The second auction in Phase II of the European Union's Emissions Trading System will be held on behalf of the government on 24th March.
But the scheme has come under attack again, as the owners of registered installations - large energy generators, cement manufacturers, chemical plants and the like - have been selling off credits which they are not using on account of the recession - to the tune of 75 to 150 million euros a day - to raise funds to balance their books.
Big polluters must purchase allowances corresponding to the tonnes of carbon they expect to emit. 7% of the UK's allowance cap is auctioned - about 86 million allowances over Phase II.
West European iron and steel output is expected to fall by at least 14% this year compared to 2008, and EU cement production by 20-25%, meaning there will be a surplus of carbon allowances of 66 million tons for those two sectors alone. This is worth about 750 million euros. But the sell-off is causing a glut and a price collapse - by up to a third in January. Analysts said it could drop as low as 5 euros from a peak of 31 euros last summer.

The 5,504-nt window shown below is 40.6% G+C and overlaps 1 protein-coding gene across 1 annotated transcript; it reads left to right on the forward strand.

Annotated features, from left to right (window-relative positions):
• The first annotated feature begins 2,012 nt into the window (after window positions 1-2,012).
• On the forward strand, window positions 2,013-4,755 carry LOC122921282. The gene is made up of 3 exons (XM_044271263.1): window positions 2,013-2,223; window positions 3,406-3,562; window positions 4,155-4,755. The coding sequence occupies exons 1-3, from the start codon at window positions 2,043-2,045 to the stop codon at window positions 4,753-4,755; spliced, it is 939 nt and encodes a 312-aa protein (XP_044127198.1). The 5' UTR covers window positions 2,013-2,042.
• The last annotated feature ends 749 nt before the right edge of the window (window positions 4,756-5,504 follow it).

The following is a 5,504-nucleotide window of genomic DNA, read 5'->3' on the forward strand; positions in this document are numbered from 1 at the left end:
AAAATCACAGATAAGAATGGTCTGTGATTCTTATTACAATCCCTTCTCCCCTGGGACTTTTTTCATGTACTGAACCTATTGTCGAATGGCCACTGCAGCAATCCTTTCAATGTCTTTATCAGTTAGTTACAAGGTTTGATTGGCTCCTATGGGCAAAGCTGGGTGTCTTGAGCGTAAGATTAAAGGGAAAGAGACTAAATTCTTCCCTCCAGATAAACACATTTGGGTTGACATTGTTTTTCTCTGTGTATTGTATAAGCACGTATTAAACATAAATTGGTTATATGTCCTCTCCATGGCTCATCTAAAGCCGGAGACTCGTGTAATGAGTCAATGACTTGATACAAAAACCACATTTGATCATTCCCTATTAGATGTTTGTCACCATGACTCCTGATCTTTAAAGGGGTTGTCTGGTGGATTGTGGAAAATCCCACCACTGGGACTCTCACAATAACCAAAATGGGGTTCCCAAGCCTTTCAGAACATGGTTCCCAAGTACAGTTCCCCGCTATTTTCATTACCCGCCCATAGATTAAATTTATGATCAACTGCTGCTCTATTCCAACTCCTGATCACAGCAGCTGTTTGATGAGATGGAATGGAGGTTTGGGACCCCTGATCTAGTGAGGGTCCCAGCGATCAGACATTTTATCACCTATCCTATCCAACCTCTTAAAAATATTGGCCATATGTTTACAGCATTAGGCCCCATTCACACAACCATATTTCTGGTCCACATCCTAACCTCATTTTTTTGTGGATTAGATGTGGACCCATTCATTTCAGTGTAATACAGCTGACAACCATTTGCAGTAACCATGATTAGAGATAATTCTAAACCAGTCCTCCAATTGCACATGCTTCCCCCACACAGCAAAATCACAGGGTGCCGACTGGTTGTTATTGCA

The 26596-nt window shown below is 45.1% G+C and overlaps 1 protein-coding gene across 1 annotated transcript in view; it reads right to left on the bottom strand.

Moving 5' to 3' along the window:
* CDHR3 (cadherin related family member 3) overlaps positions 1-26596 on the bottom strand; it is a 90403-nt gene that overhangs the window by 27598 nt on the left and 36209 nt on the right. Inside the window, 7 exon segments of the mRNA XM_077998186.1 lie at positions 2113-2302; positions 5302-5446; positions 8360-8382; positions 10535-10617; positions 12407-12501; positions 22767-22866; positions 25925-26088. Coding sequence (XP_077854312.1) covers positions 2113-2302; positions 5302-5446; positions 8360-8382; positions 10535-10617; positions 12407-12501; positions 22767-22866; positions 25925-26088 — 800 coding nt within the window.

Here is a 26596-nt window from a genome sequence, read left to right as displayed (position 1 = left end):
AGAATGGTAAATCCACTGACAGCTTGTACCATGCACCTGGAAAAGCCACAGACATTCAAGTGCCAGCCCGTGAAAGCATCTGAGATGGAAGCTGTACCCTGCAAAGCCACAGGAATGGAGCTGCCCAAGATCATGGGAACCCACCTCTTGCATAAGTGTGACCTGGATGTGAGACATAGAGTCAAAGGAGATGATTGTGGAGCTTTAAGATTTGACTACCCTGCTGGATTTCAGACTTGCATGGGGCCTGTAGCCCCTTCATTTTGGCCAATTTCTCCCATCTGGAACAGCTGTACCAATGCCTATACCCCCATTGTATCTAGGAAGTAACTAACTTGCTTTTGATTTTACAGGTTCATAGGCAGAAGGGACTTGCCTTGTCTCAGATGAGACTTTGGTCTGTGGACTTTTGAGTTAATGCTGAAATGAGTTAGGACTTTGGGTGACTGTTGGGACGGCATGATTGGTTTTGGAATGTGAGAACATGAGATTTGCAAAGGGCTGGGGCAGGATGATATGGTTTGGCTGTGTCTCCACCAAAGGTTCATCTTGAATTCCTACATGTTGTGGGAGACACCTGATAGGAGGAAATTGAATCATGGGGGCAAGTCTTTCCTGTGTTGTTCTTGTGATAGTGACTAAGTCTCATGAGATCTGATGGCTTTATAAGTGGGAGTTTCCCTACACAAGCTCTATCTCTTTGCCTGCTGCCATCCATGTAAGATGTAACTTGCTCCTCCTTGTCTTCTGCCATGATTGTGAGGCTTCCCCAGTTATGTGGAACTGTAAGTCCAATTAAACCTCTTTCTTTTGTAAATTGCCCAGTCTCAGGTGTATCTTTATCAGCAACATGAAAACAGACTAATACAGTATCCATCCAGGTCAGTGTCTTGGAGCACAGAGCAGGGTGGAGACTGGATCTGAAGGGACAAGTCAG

"This was not designed as a scheme to give corporates cheap short-term funding options in a credit crunch meltdown," said Mark Lewis, Deutsche Bank carbon analyst. "But that appears to be what's happening."
A low price undermines incentives for companies to cut emissions. "It demonstrates that the targets after 2012 (to 2020) are too lax, especially in combination with a large use of carbon offsets," said Cambridge University's Karsten Neuhoff. But Barbara Helfferich, EU Commission environment spokeswoman brushed off criticism, saying "If those companies were smart they would take those profits and invest them in greener technology". But will they?
The allowances are one of the worst investments so far in 2009, falling more than almost any other energy commodity or index of global stocks. Only the energy guzzlers have benefited - so it looks as if this auction won't raise nearly as much cash for the government as the first one.
This is yet another reason why the ETS needs a complete overhaul - it is just not fit for purpose.